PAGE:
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How Your Diet Can Contribute to Migraines

Many factors can contribute to migraines, your diet being one of them. Read on to find out some of the foods that can have positive and negative impacts on your head pain if you are prone to migraines.

In spite of the fact that migraines are considered a neurological disorder, often inherited, there are many external factors that can play a role in your chances of experiencing them. If you are prone to migraines, you've probably identified certain elements that can acts as triggers for setting them off, like bright lights and loud noises, for example. However, there are many other aspects of your lifestyle that can affect the severity and frequency of your migraines, your diet being one such factor. Certain foods can either benefit your migraines, and even help to improve them, or do the opposite by making them worse. Although severe migraines often require medication and other forms of treatment, making little changes may have a positive effect as well. Here are several changes you may want to consider implementing if you are concerned about setting off a migraine through your diet. 

Foods and Drinks That Can Trigger Migraines

  • Aged Cheese
Problem Ingredients: Tyramine
The amino acid tyramine is found in several types of aged cheeses—like Swiss, Parmesan and cheddar—and it is a prominent migraine-triggering ingredient, known for reducing serotonin levels and negatively impacting blood vessel dilation in the brain.

  • Chocolate
Problem Ingredients: Tyramine, Phenylethylamine
In addition to the problems caused by tyramine, the amine phenylethylamine can constrict blood vessels and then dilate them, potentially causing a migraine.

  • Citrus Fruits
Problem Ingredients: Tyramine, Histamines, Synephrine
While histamines play a major role in allergies, they are also involved with digestion and can be found in dietary sources, possibly causing migraines. Synephrine is also a triggering ingredient found in citrus fruits like oranges, lemons and grapefruit.

  • Alcohol
Problem Ingredients: Tyramine, Sulfites, Histamines
Drinking excessive amounts of alcohol, particularly red wine, is another significant contributor to migraines. Alcohol can dehydrate your body and increase blood flow to your brain, which can cause pain.

  • Meat
Problem Ingredients: Tyramine, Nitrates
Hot dogs, salami, pepperoni and other packaged meats or lunch meats often contain nitrates, as well as tyramine, which are preservatives that can contribute to causing migraines.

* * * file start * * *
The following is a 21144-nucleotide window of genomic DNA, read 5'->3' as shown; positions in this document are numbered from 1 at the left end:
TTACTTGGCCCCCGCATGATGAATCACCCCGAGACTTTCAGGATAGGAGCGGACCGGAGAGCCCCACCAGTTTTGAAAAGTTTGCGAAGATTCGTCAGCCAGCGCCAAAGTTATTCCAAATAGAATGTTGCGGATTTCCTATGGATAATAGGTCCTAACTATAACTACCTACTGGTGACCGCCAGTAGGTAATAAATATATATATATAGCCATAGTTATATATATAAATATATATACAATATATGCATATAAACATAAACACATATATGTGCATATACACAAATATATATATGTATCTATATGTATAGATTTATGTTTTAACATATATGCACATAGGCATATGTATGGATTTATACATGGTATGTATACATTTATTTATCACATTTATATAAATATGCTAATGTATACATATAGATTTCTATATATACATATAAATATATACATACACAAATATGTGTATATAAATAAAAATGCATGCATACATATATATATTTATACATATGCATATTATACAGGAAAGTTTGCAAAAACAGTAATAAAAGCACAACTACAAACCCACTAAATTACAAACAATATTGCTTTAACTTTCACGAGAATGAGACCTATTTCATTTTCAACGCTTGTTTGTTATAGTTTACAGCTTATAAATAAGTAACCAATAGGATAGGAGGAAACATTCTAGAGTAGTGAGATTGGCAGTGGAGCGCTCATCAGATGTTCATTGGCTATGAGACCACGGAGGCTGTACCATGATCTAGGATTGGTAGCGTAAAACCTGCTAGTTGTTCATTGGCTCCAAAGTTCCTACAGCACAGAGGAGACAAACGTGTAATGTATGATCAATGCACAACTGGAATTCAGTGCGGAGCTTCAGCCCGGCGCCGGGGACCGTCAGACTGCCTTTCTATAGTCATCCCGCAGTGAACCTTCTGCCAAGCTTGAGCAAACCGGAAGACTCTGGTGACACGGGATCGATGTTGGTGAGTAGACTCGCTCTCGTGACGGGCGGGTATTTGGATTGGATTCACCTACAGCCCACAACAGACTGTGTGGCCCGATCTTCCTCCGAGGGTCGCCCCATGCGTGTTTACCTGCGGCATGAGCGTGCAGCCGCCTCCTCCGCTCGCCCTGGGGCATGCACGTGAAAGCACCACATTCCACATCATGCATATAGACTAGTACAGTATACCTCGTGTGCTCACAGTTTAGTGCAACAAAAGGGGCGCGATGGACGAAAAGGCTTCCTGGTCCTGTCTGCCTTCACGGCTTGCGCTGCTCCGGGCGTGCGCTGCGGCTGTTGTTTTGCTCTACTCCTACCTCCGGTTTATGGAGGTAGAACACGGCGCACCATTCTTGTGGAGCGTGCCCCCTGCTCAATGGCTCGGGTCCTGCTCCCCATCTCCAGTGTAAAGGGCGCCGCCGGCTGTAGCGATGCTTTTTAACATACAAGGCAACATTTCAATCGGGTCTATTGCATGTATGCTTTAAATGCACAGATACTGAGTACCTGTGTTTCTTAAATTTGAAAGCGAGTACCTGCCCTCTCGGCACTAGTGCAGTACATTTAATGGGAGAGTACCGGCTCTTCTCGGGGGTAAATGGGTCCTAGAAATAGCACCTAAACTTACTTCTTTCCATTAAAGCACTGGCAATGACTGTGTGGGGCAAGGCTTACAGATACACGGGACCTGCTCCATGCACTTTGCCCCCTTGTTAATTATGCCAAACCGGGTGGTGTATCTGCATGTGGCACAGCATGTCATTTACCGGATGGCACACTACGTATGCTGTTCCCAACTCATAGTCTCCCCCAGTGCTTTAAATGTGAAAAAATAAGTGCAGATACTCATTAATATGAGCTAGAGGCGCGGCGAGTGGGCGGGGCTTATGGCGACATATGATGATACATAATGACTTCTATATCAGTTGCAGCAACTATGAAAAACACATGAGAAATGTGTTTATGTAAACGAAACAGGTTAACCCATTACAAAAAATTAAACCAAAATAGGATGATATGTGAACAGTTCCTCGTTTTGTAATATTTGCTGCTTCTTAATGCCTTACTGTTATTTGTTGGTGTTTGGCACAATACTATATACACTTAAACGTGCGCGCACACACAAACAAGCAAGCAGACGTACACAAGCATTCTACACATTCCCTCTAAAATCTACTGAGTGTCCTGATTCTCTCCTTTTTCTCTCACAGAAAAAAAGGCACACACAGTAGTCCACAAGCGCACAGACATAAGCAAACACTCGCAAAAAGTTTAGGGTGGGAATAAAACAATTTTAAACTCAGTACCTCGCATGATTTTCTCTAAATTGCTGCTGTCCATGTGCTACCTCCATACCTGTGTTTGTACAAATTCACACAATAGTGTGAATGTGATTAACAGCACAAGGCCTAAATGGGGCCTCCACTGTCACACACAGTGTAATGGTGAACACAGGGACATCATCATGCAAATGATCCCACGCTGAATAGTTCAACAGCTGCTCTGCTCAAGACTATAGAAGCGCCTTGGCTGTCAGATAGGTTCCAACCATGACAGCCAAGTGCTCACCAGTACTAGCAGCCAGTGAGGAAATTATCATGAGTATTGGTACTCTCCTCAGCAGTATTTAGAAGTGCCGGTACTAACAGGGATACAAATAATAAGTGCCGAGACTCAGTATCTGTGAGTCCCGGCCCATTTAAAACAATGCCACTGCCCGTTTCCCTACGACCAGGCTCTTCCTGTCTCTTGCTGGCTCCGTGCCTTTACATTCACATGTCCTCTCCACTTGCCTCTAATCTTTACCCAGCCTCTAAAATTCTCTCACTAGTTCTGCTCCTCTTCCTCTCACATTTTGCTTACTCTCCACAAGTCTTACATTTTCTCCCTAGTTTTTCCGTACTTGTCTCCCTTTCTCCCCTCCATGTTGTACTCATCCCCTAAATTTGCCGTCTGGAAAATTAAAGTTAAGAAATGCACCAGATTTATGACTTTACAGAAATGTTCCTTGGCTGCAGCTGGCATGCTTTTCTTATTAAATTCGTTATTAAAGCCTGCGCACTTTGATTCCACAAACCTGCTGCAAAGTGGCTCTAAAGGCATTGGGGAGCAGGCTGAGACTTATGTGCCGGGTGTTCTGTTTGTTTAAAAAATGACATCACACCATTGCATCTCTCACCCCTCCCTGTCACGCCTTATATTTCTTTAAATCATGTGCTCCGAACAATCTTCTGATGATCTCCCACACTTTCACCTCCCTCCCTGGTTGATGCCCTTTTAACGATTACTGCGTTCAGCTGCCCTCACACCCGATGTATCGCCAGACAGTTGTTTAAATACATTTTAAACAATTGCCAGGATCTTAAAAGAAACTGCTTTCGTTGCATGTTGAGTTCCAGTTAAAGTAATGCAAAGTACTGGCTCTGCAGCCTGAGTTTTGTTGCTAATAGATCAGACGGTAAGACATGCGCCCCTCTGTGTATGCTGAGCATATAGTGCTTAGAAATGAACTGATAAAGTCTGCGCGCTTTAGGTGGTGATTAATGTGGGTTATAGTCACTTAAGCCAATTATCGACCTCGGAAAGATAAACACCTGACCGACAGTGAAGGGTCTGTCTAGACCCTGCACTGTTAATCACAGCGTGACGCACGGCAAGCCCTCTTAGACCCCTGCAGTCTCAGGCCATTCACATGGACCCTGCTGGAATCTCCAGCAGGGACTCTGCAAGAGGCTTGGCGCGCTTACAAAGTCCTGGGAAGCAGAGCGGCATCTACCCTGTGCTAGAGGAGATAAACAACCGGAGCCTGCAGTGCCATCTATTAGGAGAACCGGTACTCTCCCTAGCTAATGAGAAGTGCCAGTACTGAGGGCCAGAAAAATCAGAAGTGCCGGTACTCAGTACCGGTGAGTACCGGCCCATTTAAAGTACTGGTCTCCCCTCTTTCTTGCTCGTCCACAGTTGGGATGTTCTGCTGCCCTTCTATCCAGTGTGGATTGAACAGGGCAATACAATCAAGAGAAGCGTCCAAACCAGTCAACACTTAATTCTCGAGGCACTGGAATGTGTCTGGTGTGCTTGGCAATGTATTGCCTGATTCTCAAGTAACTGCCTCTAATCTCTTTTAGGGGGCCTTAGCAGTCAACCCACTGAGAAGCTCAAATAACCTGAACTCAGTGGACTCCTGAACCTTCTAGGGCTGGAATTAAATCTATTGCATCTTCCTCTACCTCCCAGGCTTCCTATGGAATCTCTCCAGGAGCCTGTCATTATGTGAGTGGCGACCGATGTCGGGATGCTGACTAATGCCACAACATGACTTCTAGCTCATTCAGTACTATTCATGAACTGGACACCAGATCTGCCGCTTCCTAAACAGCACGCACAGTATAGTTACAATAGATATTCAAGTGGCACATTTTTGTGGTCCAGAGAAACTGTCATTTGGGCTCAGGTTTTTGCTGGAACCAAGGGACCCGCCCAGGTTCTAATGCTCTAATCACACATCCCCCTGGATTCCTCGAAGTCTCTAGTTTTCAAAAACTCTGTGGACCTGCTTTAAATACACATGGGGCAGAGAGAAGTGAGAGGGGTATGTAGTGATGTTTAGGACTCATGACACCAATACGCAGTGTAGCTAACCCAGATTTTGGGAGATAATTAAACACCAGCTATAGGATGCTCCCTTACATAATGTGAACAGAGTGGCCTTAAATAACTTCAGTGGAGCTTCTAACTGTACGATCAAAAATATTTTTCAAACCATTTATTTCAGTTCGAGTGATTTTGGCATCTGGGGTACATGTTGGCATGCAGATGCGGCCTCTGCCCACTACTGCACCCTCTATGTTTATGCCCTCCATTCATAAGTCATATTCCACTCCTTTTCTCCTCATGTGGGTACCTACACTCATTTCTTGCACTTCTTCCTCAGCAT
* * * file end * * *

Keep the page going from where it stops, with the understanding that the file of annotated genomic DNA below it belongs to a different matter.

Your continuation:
Foods and Drinks That Can Improve Migraines

  • Fatty Fish
Beneficial Ingredients: B Vitamins, Folic Acid, Omega-3 Fatty Acids
Fish like salmon, mackerel and herring may provide anti-inflammatory support with the omega-3s EPA and DHA. In addition, research suggests that the B vitamins and folic acid found in these fish may play a part in lowering the number of migraines that you suffer from.

  • Coffee
Beneficial Ingredients: Caffeine
While too much caffeine can make migraines worse, a moderate amount of caffeine can help shrink swollen blood vessels in your brain and possibly reduce pain. 

  • Cherries
Beneficial Ingredients: Anthocyanins, Bioflavonoids
The phytonutrients in cherries can contribute antioxidant effects, reduce inflammation and block the production of enzymes that are associated with pain. Additionally, cherries may help reduce nitric oxide, which may stimulate nerve pathways in your brain and increase pain.

  • Baked Potato
Beneficial Ingredients: Potassium
The mineral and electrolyte potassium is necessary for many body functions, and being deficient in this nutrient can mean you're dehydrated and make migraines worse. A medium baked potato with its skin can provide more than one-quarter of the daily recommended intake of potassium.
  • Spinach
Beneficial Ingredients: Magnesium, Riboflavin
The riboflavin found in spinach may be able to help reduce the amount of migraines you experience if you are prone to them. Additionally, since migraine sufferers often have lower levels of magnesium than those who don't experience migraines, the magnesium content in spinach may be beneficial in helping to lower migraine frequency

Severe migraines can be a sign of a serious neurological condition or underlying health problem, so it's important to inform your doctor if you are experiencing them. Making changes to your diet is just one of the factors to take into account when attempting to relieve your migraines, and it is unlikely to totally alleviate them. Also, the aforementioned dietary migraine triggers will not contribute to migraines 100 percent of the time, but they are more likely to cause problems when another trigger is present simultaneously.

Thanks for reading, and come back next time for more health news at eVitamins!

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